Adah Hyde Johnson (Class of 1912) described her graduation from The University of Iowa as “one of the great dreams” of her father, a successful businessman who had grown up under slavery. Helping to integrate Currier Hall in 1946 was the first step of Virginia Harper’s (Class of 1948) lifelong career as a civil rights activist. The election of Dora Martin Berry (Class of 1957, pictured on the left from the Saturday Evening Post) as the UI’s campus queen of 1955 attracted national press coverage as an example of racial tolerance, yet she was barred from carrying out the traditional honors and duties of her title.
The stories of these women and many others are featured in a new digital collection from the UI Libraries: African American Women Students at The University of Iowa, 1910-1960, available online at http://digital.lib.uiowa.edu/aaws
This collection features 150 digitized artifacts, including photographs, scrapbooks, correspondence, and oral history audio clips, drawn from the holdings of the Iowa Women’s Archives, The University of Iowa Archives, the African American Historical Museum and Cultural Center of Iowa, and the State Historical Society of Iowa. The project was led by Shawn Averkamp, a Fellow in the School of Library and Information Science’s Digital Libraries Program, and coordinated by the UI’s Digital Library Services department.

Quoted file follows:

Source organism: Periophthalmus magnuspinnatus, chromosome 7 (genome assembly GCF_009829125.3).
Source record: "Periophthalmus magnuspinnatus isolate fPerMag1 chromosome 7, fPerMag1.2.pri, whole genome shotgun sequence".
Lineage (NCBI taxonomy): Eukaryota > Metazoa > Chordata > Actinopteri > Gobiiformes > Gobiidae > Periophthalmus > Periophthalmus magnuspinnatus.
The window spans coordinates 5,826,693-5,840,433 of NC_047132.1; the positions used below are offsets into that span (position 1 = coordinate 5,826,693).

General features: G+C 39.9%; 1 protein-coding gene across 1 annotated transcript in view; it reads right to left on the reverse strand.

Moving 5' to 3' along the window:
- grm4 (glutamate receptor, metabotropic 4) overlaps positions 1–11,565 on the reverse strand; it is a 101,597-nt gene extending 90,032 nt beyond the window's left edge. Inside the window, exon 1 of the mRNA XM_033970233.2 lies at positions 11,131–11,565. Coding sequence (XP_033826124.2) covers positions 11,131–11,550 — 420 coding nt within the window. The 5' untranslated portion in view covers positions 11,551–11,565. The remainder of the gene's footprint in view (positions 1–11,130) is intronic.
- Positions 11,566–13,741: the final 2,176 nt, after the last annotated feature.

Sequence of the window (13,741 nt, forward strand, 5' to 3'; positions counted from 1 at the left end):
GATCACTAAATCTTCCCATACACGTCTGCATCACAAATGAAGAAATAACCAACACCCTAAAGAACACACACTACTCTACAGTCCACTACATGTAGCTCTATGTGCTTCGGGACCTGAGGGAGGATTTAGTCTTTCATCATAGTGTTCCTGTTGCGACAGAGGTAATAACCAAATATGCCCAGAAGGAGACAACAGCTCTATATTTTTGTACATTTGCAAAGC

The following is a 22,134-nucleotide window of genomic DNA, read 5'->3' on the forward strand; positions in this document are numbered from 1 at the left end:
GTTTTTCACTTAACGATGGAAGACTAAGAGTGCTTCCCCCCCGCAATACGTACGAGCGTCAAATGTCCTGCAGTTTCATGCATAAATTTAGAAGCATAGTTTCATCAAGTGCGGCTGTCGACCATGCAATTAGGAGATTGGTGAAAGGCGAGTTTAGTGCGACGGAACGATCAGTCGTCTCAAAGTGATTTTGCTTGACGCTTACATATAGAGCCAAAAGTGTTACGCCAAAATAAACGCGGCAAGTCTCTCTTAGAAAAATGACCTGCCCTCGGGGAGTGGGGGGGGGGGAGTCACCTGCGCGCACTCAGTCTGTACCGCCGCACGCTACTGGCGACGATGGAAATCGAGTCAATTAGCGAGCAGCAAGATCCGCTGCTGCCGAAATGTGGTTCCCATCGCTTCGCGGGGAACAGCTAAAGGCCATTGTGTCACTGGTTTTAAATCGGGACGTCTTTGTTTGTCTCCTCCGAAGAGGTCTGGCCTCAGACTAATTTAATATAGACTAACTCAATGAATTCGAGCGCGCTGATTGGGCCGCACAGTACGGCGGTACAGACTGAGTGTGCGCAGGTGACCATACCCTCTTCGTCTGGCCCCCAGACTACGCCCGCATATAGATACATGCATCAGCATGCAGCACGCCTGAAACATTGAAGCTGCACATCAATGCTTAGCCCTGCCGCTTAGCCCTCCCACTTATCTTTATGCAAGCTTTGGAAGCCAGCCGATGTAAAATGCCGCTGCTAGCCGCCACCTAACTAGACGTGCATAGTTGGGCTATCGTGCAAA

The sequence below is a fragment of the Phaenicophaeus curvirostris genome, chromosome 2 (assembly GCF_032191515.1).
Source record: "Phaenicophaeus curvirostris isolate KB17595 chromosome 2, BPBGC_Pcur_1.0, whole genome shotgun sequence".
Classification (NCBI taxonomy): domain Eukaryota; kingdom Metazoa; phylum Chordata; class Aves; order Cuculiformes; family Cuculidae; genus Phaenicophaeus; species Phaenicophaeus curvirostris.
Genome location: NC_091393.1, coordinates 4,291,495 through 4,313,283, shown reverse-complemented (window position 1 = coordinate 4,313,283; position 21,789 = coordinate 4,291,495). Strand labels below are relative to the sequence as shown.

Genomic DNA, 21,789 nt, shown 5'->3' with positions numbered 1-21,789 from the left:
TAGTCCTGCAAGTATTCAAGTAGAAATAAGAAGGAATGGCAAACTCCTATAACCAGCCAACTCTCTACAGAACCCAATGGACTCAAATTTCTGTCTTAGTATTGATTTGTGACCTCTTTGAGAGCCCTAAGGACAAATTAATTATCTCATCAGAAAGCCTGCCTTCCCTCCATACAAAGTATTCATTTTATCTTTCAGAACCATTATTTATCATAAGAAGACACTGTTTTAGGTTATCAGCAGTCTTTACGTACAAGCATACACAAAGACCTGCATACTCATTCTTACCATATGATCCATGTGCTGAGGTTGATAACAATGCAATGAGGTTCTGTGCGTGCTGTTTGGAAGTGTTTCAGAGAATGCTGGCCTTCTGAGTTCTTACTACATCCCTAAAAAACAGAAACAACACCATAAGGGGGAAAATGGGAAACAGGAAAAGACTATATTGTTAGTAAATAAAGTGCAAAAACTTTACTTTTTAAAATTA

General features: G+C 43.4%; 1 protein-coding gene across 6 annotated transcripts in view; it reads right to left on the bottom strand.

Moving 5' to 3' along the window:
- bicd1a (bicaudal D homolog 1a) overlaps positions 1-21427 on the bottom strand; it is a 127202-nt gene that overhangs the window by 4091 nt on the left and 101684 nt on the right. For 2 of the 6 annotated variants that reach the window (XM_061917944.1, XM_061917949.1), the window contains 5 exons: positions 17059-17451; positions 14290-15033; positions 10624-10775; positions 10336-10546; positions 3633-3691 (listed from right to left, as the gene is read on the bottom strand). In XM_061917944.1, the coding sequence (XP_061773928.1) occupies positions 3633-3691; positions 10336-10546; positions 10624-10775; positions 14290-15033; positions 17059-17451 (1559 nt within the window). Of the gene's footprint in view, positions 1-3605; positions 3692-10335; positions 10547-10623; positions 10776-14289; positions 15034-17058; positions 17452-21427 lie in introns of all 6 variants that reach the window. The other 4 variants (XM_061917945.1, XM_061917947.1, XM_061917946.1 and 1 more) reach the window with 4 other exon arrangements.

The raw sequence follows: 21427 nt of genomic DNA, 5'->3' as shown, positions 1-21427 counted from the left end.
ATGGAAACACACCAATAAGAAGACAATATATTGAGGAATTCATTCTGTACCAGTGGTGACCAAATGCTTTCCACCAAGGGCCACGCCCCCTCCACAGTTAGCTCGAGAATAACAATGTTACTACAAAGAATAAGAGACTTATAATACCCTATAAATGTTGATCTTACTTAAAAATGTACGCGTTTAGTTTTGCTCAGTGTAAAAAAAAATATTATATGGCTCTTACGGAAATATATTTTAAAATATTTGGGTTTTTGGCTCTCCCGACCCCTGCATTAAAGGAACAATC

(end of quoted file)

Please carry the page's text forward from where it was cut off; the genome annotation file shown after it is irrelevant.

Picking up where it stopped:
“I was most impressed by the African American Women’s archive website,” says Courtney Parker, Recruitment Chair of the Black Student Union. “The collection of data in one convenient place about the contributions of black women to Iowa’s rich history is intriguing and moving. I truly appreciate the hard work that goes into such projects, as it justifiably honors and commemorates the everyday black women, college-age women in America such as myself, who have (until now) anonymously participated in the gratifying struggle of leaving their mark in the history books. It makes me proud to look upon the faces of and read the stories about women who have made a difference for women like me.”
The goal of the project was to compile and increase access to primary source materials from a variety of archival collections, thereby helping to piece together the history of African American students at the UI. This history has been under-documented since African Americans were often excluded from such mainstream student publications as the yearbook and The Daily Iowan.
“The collective experience of African American women students at UI is a rich one that must be preserved so that future generations will remember the struggles and joys of those times,” said David McCartney, University Archivist. “The online collection helps us understand that experience more deeply and from a variety of individual perspectives.”
The collection is the latest addition to the Iowa Digital Library — http://digital.lib.uiowa.edu – which contains more than 95,000 digital objects (photographs, maps, sound recordings and documents) from libraries and archives at UI and their partnering institutions. The Iowa Digital Library also includes faculty research collections and bibliographic tools.